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[575] and when informed that any failed to receive special numbers we have promptly mailed duplicates. We mention this because we sometimes receive complaints (especially from one in arrears) of failure to receive numbers a year or more ago. A postal card sent at the time of the failure of the numbers will always receive prompt attention. But we beg to remind our members that their fees are due and are needed, whether they receive any publi-cations or not.

We are not using our ‘special fund’ (which is safely invested) for current expenses, and as we must promptly meet these, we need every dollar due us (though if we had to-day the half of what is due we should be very comfortable), and we beg our friends to send us their dues at once, without waiting for an agent to call on them, or for any further reminder.

Literary Notices.

The letters and times of the Tylers. By Lyom G. Tyler. In two volumes. Volume I. Richmond, Va.: Whittet & Shepperson. 1884.

We are indebted to the accomplished author for a copy of this valuable book, which, in paper, type, binding, and general get-up, are admirable specimens of the book-maker's art, and reflect high credit on all concerned. We must reserve for the future the full review which the book deserves, as we have space now for only a brief notice.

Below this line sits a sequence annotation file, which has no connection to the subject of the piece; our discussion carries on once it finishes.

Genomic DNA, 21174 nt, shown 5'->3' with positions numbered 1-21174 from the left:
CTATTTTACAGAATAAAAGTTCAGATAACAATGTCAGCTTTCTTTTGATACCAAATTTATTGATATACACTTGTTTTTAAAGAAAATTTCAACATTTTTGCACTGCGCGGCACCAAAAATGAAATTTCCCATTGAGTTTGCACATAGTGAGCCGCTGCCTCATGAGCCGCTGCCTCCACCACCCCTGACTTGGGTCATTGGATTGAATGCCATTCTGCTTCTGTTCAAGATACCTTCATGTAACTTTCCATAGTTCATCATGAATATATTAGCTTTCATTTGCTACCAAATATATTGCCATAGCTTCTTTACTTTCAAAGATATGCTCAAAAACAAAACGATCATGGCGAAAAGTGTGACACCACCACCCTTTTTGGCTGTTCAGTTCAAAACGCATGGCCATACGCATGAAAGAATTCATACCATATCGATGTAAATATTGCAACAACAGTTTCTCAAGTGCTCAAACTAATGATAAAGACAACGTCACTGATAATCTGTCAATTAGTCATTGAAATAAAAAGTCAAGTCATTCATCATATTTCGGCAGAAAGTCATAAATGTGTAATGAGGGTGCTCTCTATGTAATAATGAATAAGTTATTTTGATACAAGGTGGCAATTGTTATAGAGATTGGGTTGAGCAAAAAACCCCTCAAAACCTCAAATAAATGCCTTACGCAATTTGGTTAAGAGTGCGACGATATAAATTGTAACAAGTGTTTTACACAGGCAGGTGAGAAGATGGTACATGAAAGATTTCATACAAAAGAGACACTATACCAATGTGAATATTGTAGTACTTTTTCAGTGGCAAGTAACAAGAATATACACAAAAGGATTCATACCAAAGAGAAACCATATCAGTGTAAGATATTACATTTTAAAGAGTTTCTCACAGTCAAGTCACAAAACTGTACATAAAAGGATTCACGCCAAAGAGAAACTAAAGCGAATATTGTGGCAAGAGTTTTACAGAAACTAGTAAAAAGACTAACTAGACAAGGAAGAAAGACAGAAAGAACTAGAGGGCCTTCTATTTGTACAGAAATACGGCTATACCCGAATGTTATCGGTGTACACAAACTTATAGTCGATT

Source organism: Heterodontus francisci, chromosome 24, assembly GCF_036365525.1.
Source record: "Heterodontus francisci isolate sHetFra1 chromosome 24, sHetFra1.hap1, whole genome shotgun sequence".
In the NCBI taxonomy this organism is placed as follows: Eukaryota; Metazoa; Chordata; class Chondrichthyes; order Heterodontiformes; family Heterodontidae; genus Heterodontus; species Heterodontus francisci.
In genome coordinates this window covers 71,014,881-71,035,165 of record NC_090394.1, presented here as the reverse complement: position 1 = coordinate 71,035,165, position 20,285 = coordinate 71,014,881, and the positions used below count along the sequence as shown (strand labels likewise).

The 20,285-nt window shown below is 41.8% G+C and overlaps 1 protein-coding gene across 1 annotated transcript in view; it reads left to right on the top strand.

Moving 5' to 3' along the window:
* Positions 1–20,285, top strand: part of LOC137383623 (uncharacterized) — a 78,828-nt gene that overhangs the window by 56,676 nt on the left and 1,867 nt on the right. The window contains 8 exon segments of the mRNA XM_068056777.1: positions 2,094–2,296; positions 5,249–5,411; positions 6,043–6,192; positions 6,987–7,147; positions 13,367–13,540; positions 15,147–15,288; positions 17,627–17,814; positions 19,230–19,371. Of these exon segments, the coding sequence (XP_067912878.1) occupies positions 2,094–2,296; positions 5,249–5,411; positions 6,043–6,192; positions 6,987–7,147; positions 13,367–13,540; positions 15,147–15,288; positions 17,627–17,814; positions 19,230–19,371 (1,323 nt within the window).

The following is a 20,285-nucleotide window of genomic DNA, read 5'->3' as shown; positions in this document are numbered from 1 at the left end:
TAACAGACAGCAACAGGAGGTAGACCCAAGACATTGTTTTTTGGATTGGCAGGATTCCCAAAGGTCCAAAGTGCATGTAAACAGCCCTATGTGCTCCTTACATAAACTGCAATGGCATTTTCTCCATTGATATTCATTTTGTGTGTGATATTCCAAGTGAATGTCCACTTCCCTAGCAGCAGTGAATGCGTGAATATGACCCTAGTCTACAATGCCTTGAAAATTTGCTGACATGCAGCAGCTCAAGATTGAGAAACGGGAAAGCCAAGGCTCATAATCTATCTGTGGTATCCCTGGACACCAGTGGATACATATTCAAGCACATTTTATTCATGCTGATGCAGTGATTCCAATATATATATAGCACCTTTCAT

But we must say, that while any book on the ‘Letters and Times’ of these distinguished Virginians would be of interest and historic value, our author has shown industrious research in collecting his materials, and great ability in using them—that he wields a facile, graceful pen—and that he has not only written a most readable and entertaining biography, but has made a contribution of real value to the history of the important epoch of which he treats. While with filial hand he draws the portraits and vindicates the fame of his distinguished father and grandfather, he brings out clearly the times in which they lived, pictures the men with whom they came in contact, and describes the great measures of State and Federal policy with which they were connected. We cordially commend the book as one which should be in every library.

Fifty years observations of men and events—civil and military. by General E. D. Keys. New York: Charles Scribner's Sons, 1884.

The publishers have sent us (through West & Johnston, Richmond) this exceedingly entertaining narrative of a gallant and distinguished soldier who has shown that he can wield the pen with as much facility as the sword. It is a gossipy, interesting book about men and things, and while we cannot, of course, accept all of the author's opinions, yet we are pleased with the kindly tone in which he speaks of many of our Confederate leaders. E. g., he says of Stonewall Jackson:

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